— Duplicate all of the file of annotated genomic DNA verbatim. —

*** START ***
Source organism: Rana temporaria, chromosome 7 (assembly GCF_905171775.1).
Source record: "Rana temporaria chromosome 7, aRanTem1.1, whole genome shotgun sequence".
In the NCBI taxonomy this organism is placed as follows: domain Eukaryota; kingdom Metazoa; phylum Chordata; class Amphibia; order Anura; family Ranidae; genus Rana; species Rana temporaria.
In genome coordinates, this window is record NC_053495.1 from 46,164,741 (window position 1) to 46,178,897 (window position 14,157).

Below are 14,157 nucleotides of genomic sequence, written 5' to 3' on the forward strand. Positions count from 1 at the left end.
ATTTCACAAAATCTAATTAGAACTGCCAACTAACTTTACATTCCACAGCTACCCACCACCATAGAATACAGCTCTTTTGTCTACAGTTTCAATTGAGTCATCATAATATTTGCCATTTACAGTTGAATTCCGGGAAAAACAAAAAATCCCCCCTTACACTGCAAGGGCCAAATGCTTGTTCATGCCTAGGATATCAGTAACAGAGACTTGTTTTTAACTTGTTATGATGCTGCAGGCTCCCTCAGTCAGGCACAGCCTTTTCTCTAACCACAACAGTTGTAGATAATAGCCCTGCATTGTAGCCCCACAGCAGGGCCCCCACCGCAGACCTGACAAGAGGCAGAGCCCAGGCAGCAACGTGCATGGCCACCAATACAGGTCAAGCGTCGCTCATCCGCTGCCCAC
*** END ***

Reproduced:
Source organism: Rana temporaria, chromosome 7 (assembly GCF_905171775.1).
Source record: "Rana temporaria chromosome 7, aRanTem1.1, whole genome shotgun sequence".
In the NCBI taxonomy this organism is placed as follows: domain Eukaryota; kingdom Metazoa; phylum Chordata; class Amphibia; order Anura; family Ranidae; genus Rana; species Rana temporaria.
In genome coordinates, this window is record NC_053495.1 from 46,164,741 (window position 1) to 46,178,897 (window position 14,157).

Below are 14,157 nucleotides of genomic sequence, written 5' to 3' on the forward strand. Positions count from 1 at the left end.
ATTTCACAAAATCTAATTAGAACTGCCAACTAACTTTACATTCCACAGCTACCCACCACCATAGAATACAGCTCTTTTGTCTACAGTTTCAATTGAGTCATCATAATATTTGCCATTTACAGTTGAATTCCGGGAAAAACAAAAAATCCCCCCTTACACTGCAAGGGCCAAATGCTTGTTCATGCCTAGGATATCAGTAACAGAGACTTGTTTTTAACTTGTTATGATGCTGCAGGCTCCCTCAGTCAGGCACAGCCTTTTCTCTAACCACAACAGTTGTAGATAATAGCCCTGCATTGTAGCCCCACAGCAGGGCCCCCACCGCAGACCTGACAAGAGGCAGAGCCCAGGCAGCAACGTGCATGGCCACCAATACAGGTCAAGCGTCGCTCATCCGCTGCCCAC